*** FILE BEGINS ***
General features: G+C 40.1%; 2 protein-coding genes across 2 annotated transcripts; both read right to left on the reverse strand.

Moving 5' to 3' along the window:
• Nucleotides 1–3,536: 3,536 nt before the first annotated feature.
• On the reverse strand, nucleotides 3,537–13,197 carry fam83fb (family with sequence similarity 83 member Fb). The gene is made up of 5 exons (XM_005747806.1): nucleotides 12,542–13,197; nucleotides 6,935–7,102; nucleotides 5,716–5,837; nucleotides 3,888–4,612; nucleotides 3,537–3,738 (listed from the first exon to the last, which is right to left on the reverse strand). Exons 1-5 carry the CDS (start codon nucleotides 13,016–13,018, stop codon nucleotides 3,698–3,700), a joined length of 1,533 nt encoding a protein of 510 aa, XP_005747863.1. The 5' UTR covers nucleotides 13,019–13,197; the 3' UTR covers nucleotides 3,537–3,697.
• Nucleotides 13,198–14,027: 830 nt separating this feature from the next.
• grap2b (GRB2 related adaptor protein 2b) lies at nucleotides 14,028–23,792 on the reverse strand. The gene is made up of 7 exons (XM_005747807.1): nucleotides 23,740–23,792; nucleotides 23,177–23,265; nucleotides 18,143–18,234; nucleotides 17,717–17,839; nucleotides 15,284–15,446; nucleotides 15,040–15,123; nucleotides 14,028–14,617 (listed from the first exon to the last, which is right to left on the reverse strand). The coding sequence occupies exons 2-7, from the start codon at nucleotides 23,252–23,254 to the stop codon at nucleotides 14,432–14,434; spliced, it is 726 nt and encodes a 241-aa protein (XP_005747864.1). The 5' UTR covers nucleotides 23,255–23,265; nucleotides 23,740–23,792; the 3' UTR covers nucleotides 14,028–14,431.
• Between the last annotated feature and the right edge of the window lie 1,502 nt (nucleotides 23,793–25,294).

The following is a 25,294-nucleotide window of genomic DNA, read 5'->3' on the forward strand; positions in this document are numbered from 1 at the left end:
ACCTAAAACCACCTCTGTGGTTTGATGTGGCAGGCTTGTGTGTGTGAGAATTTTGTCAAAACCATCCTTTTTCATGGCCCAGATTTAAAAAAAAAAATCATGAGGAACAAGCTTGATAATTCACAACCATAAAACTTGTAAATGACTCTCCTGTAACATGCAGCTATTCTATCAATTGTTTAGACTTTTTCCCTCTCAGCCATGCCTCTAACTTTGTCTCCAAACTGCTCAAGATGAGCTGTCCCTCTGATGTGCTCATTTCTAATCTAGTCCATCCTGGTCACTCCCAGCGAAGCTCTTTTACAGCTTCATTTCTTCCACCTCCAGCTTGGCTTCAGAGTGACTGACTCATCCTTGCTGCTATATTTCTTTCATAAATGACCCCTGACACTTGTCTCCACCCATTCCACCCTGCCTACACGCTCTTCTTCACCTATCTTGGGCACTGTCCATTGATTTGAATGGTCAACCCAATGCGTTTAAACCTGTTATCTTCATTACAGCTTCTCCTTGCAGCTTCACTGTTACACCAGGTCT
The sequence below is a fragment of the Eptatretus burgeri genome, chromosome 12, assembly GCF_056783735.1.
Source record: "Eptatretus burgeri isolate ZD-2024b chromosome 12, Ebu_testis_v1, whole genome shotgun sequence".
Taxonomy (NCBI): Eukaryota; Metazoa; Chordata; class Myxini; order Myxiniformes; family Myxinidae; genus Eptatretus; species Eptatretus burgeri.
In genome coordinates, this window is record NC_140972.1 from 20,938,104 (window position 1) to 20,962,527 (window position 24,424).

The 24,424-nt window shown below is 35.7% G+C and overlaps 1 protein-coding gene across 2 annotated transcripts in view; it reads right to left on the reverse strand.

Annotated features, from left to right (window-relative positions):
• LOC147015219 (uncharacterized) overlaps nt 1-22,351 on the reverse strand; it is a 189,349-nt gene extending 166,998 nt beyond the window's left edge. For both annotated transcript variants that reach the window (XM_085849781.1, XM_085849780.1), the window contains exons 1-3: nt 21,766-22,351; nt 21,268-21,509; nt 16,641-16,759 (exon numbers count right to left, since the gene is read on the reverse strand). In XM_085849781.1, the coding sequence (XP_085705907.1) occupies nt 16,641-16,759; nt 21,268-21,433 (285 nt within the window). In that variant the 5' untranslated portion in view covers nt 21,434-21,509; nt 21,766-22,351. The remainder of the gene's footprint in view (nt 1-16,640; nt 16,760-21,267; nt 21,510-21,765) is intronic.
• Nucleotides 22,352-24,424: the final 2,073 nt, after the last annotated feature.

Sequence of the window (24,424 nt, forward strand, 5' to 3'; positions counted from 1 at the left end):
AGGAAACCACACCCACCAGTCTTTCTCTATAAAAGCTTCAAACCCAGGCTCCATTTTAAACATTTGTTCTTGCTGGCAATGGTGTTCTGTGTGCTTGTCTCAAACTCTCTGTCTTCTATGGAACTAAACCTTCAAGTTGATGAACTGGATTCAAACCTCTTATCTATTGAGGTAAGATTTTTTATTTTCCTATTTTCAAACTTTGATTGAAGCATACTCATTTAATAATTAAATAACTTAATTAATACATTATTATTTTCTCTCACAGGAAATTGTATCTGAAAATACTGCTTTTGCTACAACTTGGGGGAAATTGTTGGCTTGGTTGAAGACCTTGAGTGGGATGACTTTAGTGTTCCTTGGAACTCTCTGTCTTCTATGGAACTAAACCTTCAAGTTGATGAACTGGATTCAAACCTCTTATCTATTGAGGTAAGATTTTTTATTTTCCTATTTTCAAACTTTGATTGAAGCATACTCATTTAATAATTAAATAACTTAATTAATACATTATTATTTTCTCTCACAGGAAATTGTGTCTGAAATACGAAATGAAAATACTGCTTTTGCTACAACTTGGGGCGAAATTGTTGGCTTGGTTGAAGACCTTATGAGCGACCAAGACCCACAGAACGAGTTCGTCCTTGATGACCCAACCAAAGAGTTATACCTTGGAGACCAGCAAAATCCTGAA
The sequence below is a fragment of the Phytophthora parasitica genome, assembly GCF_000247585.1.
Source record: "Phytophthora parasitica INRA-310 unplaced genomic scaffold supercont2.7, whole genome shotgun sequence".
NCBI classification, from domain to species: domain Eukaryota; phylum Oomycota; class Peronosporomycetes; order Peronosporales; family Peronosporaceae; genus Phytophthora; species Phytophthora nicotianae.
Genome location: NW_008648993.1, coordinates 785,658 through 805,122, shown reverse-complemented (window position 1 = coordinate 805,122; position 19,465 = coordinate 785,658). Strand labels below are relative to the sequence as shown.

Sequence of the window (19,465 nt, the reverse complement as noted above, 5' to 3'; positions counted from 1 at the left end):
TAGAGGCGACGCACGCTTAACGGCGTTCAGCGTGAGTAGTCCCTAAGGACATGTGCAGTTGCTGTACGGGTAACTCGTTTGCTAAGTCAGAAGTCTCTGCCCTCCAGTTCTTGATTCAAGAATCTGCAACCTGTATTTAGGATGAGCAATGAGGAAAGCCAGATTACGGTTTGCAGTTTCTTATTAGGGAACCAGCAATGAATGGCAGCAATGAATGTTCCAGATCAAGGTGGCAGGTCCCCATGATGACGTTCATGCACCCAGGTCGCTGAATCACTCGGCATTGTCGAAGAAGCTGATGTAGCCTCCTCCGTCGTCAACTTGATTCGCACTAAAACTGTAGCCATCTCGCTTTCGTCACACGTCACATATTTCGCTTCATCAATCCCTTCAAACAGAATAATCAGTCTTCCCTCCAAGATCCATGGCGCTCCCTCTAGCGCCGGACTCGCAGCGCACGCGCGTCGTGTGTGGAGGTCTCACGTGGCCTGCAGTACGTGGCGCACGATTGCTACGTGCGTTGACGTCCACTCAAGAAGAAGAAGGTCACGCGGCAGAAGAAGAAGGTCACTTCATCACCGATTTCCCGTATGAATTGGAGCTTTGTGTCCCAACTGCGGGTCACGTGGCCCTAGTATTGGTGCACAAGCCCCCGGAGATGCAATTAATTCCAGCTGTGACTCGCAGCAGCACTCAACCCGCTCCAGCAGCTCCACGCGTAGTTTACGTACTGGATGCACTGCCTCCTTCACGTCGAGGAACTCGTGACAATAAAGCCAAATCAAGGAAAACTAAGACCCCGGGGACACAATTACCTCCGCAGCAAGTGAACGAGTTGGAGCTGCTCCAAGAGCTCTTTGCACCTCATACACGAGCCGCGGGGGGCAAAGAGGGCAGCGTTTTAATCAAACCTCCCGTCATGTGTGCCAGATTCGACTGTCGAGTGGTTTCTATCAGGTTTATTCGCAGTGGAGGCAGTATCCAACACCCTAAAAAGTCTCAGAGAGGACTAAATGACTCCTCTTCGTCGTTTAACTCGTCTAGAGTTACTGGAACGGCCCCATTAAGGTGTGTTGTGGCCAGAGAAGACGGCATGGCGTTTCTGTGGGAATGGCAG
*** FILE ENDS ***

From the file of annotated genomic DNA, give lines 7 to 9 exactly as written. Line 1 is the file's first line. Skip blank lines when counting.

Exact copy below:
• Between the last annotated feature and the right edge of the window lie 1,502 nt (nucleotides 23,793–25,294).

The following is a 25,294-nucleotide window of genomic DNA, read 5'->3' on the forward strand; positions in this document are numbered from 1 at the left end:
ACCTAAAACCACCTCTGTGGTTTGATGTGGCAGGCTTGTGTGTGTGAGAATTTTGTCAAAACCATCCTTTTTCATGGCCCAGATTTAAAAAAAAAAATCATGAGGAACAAGCTTGATAATTCACAACCATAAAACTTGTAAATGACTCTCCTGTAACATGCAGCTATTCTATCAATTGTTTAGACTTTTTCCCTCTCAGCCATGCCTCTAACTTTGTCTCCAAACTGCTCAAGATGAGCTGTCCCTCTGATGTGCTCATTTCTAATCTAGTCCATCCTGGTCACTCCCAGCGAAGCTCTTTTACAGCTTCATTTCTTCCACCTCCAGCTTGGCTTCAGAGTGACTGACTCATCCTTGCTGCTATATTTCTTTCATAAATGACCCCTGACACTTGTCTCCACCCATTCCACCCTGCCTACACGCTCTTCTTCACCTATCTTGGGCACTGTCCATTGATTTGAATGGTCAACCCAATGCGTTTAAACCTGTTATCTTCATTACAGCTTCTCCTTGCAGCTTCACTGTTACACCAGGTCT